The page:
What are you reading? What was the last book you enjoyed?


The undoing Project
By Michael Lewis

Thanks to the folks here who originally recommended Thinking Fast and Slow, I was really excited to read Lewis's story about the pair behind the book. To his credit the book is a mixture of Kahnemans book in a light version plus more background on the pair. My complaint is only in how the book is put together, the time line jumps around quite a lot, even with that it's a fascinating read. I'll probably pick up Kahnemans book again due to it. Still the story of Kahneman and Tversky really does read like a superhero origin story at times. These guys led truly wild lives by the comparison of any middle class American child, and they were nerds. Lewis admitting that his whole frame of reference for moneyball was due to their work just really gives a frame of reference to how strong their ideas are and just how long it can take concepts to move pervasivley through society.
Finally read William Gibsons Nueromancer:

Tldr: it's great but unsurprising now that it's old

I picked it up to check out the form of the matrix that he'd created way back when. My copy includes a forward that he wrote which was comical and self depreciating about all the future things he got wrong, like not anticipating cell phones, or that dead channels would no longer be static. Still he creates a beautiful dystopia of ommison, including enough details for the reader to apply basically any skin they want with the few details he does include. I liked how the clean sameness of the business hotel setting was juxtaposed against the night environments especially. The concepts of the AIs were almost maguffin plus. They had just enough details to make you think, but really didn't matter to the story at hand. Again another nod to Gibsons willingness to let you fill in some blanks. The whole story holds up well even though by now the basic arc has been redone so many more times. It's fun to see the parts that were obvious homages later in the matrix movies to this novel. Good stuff all around.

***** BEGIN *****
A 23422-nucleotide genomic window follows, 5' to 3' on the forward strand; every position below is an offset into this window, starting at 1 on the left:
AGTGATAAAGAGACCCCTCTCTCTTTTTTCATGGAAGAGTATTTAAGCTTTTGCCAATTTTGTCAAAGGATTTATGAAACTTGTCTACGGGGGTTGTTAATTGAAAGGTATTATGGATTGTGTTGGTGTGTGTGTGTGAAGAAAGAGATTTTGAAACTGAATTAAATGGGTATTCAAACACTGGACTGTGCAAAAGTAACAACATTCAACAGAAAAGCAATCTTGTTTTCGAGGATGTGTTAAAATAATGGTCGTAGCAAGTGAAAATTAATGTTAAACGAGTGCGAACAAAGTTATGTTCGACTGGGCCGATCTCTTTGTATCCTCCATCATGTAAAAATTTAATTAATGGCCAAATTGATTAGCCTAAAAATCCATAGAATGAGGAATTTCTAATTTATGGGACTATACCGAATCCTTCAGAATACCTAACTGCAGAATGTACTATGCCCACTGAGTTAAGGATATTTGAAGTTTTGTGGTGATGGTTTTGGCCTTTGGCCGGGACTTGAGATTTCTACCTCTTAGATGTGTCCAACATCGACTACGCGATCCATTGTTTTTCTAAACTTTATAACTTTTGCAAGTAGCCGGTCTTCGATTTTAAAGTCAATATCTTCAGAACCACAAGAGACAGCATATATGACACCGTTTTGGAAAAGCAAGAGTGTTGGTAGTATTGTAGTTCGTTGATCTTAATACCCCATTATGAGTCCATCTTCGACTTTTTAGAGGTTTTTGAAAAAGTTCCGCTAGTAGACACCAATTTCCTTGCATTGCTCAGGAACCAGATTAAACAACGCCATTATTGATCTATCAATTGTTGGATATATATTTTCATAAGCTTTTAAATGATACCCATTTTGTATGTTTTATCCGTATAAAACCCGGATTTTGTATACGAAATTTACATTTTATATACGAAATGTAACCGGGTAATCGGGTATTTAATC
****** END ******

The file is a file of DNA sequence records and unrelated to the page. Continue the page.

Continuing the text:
Thrawn Ascendancy : Greater Good
By Timothy Zahn

I'm a sucker for Zahns greatest character. Thrawn takes a bit of a backseat in this one as more of the story revolves around the Chiss society and its structures. If you've been reading these you'll probably enjoy it, it's definitely on the verge of a guilty pleasure VS anything awe inspiring. I would not recommend this as a starting point book, unless you just want a typical Sci fi shootem up.

The Library of the Unwritten
So I picked this up just on a passing fancy since the concept of an afterworld of books that existed independent of their authors seemed neat. The unwritten book library resides in Hell while there are other libraries in other afterworlds (Elysium, Valhalla etc). The Librarian happens to be human at this point but her assistant is a cast out Muse. There's a nice mixture of well researched mythology in terms of Hell and other afterworlds. This is not a good vs evil book at all. It's just a story in a setting with lots of nice side details and imagery. The characters get developed with attention to their flaws in self reflective style which fits the existence of the hell in the book, but it is very relatable to anyone that gets down on themselves. I liked the first book enough that I blew through the other two books in the series:
Archive of the Forgotten
God of Lost words

The story arc includes fallen angels, book characters jumping their pages and of course demons, vikings and greek mythological characters to go along with ancient god worlds. Not to be too spoilery but by the end of it I'm not sure who the protaganist really is supposed to be. The author develops the other characters along their arcs really well and even in hell they have their own damming hope.
The Iron Heel
By Jack London

Inspired by Orphys high school reading challenge I decided to give this one a whirl. High school me would have been all for the revolution but old me saw a lot of the problems with the way the book advanced from selling something to history to full dystopia. It does pose some good questions, and despite what the reviews said about Jack promoting socialism I think it's pretty clear that he was more trying to tell a story about two pig headed concepts in conflict.